What Does Centronics Interface Mean?
The Centronics interface is a standard input/output (I/O) interface designed in the 1970s for connecting printers and other devices. It was developed by the Centronics printer company which is now defunct. The Centronics interface, also known as a Parallel Port, became the standard means of connecting printers to personal computers for decades.
The technology that the Centronics interface developed into included a number of incarnations of the Parallel interface including the ECP (Entended Capabilities Parallel) and EPP (Enhanced Parallel Port) versions. The technology required a 25 way connector of which up to 17 wires were used in the specification and bi-directional communications became possible in the enhanced versions like ECP and EPP.Today, the Centronics interface has been largely replaced by the universal serial bus (USB). For the most part, many manufactures have entirely omitted the parallel interface. However, a USB-to-parallel port adapter is available for PCs without a parallel port. These can be used for parallel printers and other peripheral devices that have a parallel interface.
The Centronics interface is also known as a the Centronics port, Centronics parallel interface, parallel port or printer port.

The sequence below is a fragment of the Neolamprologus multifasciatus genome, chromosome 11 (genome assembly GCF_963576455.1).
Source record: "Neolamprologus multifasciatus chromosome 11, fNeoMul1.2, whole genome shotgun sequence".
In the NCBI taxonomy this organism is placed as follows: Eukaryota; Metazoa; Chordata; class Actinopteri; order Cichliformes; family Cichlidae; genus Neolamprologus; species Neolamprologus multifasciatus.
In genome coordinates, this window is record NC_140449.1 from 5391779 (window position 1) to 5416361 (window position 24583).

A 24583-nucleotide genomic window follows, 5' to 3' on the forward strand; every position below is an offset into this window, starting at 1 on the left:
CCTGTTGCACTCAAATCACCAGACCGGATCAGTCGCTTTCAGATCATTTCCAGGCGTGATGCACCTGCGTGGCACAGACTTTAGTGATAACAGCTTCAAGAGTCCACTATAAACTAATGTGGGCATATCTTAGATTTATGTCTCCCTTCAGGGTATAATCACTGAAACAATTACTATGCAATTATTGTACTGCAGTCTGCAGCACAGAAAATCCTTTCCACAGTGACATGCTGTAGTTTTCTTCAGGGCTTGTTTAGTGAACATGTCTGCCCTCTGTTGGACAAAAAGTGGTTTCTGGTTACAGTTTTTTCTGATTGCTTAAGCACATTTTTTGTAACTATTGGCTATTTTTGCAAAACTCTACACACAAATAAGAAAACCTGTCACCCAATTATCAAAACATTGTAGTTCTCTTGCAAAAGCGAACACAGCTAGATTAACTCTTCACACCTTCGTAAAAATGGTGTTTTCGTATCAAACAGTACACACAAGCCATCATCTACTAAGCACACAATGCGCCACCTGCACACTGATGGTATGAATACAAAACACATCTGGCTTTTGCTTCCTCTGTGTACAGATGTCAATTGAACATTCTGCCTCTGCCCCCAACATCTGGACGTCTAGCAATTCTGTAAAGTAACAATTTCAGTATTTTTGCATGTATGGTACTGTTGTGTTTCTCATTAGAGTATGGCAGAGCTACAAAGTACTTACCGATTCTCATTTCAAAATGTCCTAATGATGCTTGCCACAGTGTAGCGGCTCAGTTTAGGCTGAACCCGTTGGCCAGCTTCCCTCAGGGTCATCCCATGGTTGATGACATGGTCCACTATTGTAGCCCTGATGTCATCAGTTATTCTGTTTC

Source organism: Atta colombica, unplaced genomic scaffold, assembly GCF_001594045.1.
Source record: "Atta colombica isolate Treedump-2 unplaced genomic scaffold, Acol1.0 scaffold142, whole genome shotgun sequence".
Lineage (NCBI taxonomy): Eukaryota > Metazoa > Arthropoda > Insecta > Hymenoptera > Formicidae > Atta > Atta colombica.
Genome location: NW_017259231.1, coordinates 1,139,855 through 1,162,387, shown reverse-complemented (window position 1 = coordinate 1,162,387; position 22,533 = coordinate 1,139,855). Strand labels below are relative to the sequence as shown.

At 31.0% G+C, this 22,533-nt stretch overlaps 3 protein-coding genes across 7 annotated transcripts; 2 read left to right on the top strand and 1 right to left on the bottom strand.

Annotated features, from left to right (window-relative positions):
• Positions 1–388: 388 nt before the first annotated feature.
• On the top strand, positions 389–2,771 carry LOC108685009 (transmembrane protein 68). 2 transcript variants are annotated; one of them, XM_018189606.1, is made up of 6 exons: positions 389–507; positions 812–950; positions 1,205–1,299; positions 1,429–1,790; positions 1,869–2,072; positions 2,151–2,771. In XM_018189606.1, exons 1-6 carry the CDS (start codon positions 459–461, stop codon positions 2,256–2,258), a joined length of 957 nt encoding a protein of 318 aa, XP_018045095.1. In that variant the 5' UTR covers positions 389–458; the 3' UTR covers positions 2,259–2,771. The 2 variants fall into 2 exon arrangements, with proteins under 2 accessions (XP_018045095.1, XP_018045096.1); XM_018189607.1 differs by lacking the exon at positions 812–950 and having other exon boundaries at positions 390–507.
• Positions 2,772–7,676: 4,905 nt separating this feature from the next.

Techopedia Explains Centronics Interface
The first parallel port for printers was the Centronics Model 101, which transmitted data eight bits at a time. Later, parallel ports became bidirectional and were used for printers and input devices.
The original Centronics Model 101 was cost effective and very advanced for its time. It had a print speed of 125 characters per second and weighed 155 pounds.The interface used a Centronics parallel port, but an RS-232 serial port was optional. In the original Centronics interface, data flowed in one direction only but used eight parallel data lines which was a technological advance of the day. Serial communications were sent down in sequence so in theory the parallel port was eight times faster, although in reality the speed was about triple at most.
When the IEEE 1284 standard was introduced in 1994, the logic voltages, length of cables and the interface were all standardized. The IEEE 1284’s five standard were specified to support data transfer in the forward direction, backward direction, or bi-directionally. The five modes of operation are:
- Extended capability port (ECP) mode
- Enhanced parallel port (EPP) mode
- Byte mode
- Nibble mode
- Compatibility (standard parallel port or SPP) mode